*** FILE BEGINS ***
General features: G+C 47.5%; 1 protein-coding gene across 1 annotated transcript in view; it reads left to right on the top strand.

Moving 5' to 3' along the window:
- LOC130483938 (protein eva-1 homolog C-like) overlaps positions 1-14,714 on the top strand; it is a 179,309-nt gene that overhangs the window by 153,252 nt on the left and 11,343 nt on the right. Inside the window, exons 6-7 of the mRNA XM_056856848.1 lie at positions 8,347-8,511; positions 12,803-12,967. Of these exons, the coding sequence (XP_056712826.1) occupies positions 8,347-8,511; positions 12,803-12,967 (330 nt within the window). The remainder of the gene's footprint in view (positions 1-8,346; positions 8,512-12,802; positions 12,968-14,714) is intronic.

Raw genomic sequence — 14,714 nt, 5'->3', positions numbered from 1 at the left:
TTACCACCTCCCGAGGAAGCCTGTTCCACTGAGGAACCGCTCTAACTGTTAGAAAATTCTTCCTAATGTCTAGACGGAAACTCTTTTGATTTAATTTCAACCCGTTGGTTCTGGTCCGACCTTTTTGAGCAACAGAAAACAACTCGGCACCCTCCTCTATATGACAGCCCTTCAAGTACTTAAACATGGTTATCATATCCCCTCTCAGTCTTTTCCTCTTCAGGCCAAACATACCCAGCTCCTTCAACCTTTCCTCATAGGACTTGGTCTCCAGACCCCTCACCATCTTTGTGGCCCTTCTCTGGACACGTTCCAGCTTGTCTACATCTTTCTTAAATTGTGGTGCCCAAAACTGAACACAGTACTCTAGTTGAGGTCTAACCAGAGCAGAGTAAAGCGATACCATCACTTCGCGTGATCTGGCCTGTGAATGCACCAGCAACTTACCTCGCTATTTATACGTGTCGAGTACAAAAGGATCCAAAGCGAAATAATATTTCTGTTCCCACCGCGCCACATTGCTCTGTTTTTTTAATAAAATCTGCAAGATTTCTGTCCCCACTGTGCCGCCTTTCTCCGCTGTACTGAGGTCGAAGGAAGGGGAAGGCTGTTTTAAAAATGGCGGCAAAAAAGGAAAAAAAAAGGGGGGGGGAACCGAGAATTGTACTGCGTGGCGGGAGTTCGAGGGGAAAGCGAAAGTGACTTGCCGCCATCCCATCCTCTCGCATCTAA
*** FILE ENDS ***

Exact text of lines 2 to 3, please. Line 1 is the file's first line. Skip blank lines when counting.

Moving 5' to 3' along the window:
- LOC130483938 (protein eva-1 homolog C-like) overlaps positions 1-14,714 on the top strand; it is a 179,309-nt gene that overhangs the window by 153,252 nt on the left and 11,343 nt on the right. Inside the window, exons 6-7 of the mRNA XM_056856848.1 lie at positions 8,347-8,511; positions 12,803-12,967. Of these exons, the coding sequence (XP_056712826.1) occupies positions 8,347-8,511; positions 12,803-12,967 (330 nt within the window). The remainder of the gene's footprint in view (positions 1-8,346; positions 8,512-12,802; positions 12,968-14,714) is intronic.